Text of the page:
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Steven Lubet on Ethnography and Evidence

Season 1, Ep. 249

In this episode, Steven Lubet, Edna B. and Ednyfed H. Williams Memorial Professor of Law and Director of the Fred Bartlit Center for Trial Advocacy at Northwestern University Pritzker School of Law, discusses his book "Interrogating Ethnography: Why Evidence Matters," which is published by Oxford University Press. Lubet begins by describing ethnography and ethnographic research practices. He explains why he became concerned about the factual accuracy of some of the claims made by ethnographers, and how ethnographic research practices contributed to his concerns. He describes how he investigated claims made in a range of different ethnographic works, and uses evidentiary practices from litigation as a metaphor for how ethnographers could more effectively evaluate the factual accuracy of the evidence they gather. He points to several simple practices, like fact-checking witness accounts, that would increase accuracy. He closes by reflecting on the reception of his book by ethnographers. Lubet blogs at The Faculty Lounge and his scholarship is available on SSRN.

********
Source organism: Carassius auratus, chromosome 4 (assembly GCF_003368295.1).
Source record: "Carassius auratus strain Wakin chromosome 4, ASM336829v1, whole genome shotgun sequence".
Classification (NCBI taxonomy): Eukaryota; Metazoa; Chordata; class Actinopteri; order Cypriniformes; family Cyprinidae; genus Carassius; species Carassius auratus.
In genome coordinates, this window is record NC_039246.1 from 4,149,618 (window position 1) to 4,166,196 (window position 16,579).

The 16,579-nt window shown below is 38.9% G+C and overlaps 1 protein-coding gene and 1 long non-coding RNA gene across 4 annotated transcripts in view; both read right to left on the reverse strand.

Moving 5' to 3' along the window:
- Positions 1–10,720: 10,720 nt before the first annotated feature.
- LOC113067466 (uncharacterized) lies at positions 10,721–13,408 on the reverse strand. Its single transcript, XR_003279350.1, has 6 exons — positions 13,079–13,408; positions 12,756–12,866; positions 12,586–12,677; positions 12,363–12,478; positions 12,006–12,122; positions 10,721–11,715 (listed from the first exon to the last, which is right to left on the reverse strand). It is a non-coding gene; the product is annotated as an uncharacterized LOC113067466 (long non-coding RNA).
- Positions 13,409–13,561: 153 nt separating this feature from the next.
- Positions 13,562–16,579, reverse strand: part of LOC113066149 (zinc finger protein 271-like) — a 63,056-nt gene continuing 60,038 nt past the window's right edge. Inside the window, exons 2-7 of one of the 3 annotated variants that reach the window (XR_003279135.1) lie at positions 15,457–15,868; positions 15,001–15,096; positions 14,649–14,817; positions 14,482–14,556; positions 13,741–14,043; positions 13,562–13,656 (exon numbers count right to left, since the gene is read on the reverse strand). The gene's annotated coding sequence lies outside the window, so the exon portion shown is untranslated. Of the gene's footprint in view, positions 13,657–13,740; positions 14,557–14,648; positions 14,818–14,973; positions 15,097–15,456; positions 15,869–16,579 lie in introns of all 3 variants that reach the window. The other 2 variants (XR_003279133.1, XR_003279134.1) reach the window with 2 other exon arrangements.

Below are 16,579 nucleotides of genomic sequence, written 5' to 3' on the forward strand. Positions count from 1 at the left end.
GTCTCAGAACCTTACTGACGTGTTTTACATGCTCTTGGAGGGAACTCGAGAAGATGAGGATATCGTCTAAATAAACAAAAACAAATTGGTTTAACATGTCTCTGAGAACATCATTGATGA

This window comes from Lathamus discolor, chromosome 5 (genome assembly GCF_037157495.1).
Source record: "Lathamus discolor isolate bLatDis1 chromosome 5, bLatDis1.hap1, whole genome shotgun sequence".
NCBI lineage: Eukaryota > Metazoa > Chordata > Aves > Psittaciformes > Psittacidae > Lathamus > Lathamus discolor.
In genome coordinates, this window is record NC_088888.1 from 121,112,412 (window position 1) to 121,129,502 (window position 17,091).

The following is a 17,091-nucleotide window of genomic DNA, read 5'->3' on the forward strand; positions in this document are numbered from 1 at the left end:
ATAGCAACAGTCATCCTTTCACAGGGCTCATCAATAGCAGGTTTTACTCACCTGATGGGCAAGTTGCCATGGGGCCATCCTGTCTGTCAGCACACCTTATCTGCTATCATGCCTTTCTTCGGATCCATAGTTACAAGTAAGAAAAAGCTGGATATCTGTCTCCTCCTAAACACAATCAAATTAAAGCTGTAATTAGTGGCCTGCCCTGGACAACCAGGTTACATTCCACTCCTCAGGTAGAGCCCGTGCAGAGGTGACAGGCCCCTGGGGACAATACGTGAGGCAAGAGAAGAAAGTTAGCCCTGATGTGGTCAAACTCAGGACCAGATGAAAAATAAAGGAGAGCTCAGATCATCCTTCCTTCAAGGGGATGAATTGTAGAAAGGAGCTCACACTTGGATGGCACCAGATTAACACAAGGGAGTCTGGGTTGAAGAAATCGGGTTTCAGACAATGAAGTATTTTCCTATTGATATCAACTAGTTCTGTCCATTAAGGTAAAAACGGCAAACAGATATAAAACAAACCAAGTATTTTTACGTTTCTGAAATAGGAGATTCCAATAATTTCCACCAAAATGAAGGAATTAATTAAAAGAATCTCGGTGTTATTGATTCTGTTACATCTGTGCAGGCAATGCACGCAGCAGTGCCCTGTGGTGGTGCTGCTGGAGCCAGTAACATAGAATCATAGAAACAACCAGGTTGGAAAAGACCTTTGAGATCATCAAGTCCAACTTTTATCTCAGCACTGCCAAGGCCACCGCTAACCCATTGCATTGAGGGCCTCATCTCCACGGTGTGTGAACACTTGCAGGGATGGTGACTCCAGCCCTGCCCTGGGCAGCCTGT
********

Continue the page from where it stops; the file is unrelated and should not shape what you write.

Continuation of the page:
This episode was hosted by Brian L. Frye, Associate Professor of Law at the University of Kentucky College of Law. Frye is on Twitter at @brianlfrye.

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